You and Tom do have some great action sequences together. Were you hesitant about any of them?
The only one that affected me outside of the character -- even though it didn't require much of me -- was the one where I'm hanging out of the Burj Khalifa. That wasn't a stunt on my part by any means but hanging out of that building was terrifying. I had just one little wire and a belt around me [to keep from falling]. I kept asking, "You're sure this will hold me, right? Why aren't you paying attention?!" It was pretty intense for about thirty seconds but then I realized that Tom was just hanging out on that wire laughing, telling me to look at the view.
How does being on the set of Mission: Impossible compare to The Bourne Legacy?
They're completely different. There are a few similarities -- they're spies and franchises. They're completely different kinds of cinema. They're shot completely differently, even with the same DP [cinematographer Robert Elswit] and the same action director. But the style and the feel of them -- there's an intimacy to the Bourne franchise that is not in Mission, which is a much bigger, more popcorn tone of the movie. I'm in the middle of shooting Bourne now and it feels like a tiny, little movie -- even knowing that it is a massive movie. It feels intimate. That's the main difference that I feel.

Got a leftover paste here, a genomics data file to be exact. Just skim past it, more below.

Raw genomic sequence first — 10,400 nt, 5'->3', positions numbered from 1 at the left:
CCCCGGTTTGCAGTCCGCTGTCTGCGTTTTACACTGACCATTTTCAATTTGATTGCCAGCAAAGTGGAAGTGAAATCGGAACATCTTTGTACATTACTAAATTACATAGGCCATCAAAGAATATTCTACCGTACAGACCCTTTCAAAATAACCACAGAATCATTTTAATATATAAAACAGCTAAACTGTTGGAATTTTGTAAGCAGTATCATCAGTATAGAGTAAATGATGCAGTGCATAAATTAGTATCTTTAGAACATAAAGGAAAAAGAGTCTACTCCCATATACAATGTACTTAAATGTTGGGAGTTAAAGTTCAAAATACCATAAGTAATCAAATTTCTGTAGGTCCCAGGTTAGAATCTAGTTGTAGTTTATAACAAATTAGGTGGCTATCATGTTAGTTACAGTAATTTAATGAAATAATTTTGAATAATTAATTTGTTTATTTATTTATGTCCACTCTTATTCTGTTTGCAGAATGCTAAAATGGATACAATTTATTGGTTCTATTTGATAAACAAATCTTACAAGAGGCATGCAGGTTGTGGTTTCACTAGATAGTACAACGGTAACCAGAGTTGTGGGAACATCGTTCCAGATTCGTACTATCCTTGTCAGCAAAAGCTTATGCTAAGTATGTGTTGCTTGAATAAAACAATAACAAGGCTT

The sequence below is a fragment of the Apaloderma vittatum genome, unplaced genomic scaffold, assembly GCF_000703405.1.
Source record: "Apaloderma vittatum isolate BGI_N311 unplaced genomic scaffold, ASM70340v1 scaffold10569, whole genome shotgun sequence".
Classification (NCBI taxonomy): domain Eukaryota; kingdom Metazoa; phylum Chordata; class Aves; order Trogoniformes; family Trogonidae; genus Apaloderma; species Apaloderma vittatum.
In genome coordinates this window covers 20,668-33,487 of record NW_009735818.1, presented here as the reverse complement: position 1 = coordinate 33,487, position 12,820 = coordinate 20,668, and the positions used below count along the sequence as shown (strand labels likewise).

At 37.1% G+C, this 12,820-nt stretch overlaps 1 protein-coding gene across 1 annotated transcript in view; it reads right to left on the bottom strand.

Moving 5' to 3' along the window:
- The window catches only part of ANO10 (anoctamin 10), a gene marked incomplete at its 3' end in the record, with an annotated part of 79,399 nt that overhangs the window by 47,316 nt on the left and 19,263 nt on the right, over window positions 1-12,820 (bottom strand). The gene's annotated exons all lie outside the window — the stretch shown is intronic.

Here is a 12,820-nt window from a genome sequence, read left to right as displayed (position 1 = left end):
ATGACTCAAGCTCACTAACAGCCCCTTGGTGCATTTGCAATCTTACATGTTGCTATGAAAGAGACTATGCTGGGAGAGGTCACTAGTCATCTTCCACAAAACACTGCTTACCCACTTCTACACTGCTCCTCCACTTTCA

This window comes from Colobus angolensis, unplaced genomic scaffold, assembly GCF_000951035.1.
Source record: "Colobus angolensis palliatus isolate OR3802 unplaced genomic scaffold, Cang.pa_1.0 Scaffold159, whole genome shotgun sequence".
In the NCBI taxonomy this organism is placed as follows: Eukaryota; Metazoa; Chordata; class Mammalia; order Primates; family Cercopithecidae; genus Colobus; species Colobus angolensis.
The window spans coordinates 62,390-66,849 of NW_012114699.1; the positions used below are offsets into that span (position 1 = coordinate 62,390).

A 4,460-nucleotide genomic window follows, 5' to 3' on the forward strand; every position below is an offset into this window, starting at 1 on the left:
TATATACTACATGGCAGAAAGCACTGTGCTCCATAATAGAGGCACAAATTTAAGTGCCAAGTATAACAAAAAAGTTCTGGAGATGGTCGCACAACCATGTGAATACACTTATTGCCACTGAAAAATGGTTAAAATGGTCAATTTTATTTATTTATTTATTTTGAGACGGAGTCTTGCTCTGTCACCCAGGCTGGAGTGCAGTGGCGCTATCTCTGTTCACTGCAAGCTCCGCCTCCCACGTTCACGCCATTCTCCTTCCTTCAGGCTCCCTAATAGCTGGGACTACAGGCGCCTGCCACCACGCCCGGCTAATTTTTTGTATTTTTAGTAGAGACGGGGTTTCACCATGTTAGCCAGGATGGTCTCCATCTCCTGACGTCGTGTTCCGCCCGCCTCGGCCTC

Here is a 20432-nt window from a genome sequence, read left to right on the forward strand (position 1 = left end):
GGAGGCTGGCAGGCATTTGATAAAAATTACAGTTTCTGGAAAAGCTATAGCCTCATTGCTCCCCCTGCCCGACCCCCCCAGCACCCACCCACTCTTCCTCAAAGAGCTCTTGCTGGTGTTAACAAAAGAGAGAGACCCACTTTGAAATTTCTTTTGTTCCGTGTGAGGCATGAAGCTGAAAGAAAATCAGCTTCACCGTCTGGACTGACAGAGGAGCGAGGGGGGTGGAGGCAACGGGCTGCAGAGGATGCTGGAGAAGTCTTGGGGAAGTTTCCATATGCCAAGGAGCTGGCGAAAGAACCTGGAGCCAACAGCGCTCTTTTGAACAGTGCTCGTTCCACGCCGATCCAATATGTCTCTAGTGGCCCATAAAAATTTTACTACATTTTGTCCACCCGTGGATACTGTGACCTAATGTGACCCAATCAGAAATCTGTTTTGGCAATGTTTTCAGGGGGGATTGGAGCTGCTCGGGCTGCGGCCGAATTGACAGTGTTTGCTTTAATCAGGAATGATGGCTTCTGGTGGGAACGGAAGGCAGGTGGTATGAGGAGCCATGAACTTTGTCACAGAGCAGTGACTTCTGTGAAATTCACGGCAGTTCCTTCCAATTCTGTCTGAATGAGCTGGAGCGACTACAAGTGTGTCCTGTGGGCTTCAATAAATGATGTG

With four back-to-back action films -- Ghost Protocol, Hansel and Gretel: Witch Hunters, The Avengers and The Bourne Legacy -- are you beginning to feel like an action star?
Not really because the next thing I'm going to do after that, certainly is not an action movie. Probably the one after that won't be either. I think that I got a great fix. I got the opportunity to do four action movies in a row, which is awesome. I want to see what else is out there because I have no idea what is. And also, it'd be nice to give my body a break.